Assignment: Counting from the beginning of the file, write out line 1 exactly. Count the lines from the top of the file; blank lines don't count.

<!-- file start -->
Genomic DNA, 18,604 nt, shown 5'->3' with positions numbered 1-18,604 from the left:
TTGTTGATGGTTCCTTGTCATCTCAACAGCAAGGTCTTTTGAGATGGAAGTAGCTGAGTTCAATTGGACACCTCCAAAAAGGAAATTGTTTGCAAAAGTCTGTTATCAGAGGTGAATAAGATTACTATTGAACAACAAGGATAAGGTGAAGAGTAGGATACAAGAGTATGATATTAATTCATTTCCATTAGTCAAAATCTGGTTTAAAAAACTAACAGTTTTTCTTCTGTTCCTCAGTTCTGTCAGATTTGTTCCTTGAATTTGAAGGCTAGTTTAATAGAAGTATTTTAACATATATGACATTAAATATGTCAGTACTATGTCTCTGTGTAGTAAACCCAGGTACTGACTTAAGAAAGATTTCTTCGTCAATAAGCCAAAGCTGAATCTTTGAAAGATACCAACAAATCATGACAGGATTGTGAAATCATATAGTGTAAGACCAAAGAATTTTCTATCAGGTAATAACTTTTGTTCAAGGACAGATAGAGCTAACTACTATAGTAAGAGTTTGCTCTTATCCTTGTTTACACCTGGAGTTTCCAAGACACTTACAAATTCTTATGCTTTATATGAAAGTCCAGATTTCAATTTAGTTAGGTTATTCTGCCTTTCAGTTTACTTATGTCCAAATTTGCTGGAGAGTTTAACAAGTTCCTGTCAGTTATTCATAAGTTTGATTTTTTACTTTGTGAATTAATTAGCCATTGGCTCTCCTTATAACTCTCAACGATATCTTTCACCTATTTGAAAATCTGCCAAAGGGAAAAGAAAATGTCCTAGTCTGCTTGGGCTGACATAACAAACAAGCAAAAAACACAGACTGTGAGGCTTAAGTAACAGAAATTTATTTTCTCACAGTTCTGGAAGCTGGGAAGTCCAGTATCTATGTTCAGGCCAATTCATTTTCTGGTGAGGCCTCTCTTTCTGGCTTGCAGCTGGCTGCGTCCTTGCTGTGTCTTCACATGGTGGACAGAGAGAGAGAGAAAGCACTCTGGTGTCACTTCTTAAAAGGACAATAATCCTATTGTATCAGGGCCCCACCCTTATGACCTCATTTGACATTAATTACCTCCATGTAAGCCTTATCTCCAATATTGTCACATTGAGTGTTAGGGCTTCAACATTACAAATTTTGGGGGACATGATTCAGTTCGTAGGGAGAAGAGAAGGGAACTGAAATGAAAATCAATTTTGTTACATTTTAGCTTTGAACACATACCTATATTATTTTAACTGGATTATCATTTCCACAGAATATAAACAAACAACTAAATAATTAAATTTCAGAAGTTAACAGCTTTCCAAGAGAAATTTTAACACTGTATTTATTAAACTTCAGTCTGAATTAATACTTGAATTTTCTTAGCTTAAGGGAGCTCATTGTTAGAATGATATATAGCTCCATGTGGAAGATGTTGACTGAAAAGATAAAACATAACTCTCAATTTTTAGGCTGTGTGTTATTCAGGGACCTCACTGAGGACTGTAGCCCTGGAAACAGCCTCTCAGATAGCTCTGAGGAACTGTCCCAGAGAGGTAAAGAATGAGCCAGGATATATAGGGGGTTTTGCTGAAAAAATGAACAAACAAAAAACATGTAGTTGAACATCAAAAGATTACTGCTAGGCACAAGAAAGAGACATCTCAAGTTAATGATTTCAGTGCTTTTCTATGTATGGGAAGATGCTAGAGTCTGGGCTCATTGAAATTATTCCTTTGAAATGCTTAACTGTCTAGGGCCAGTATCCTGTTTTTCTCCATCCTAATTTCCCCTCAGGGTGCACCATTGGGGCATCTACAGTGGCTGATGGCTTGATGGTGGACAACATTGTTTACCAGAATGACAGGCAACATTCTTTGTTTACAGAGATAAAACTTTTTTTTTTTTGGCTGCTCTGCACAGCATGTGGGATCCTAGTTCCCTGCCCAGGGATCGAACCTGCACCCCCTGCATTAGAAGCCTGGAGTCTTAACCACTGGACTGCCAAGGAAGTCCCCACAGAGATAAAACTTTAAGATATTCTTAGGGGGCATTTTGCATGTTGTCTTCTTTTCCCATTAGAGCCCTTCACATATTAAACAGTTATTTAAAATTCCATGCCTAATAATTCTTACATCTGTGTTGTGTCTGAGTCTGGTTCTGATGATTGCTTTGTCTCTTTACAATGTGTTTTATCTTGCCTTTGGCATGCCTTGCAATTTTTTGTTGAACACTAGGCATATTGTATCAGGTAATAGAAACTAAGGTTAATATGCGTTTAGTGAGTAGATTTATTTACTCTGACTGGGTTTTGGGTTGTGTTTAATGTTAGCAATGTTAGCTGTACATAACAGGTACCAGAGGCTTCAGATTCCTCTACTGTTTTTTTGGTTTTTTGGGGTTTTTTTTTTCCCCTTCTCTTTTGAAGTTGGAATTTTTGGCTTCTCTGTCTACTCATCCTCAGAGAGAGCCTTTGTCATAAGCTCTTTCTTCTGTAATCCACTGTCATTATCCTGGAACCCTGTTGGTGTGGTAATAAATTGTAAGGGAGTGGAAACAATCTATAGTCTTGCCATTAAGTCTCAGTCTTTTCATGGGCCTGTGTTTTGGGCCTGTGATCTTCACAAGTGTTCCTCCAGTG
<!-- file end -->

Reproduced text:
Genomic DNA, 18,604 nt, shown 5'->3' with positions numbered 1-18,604 from the left: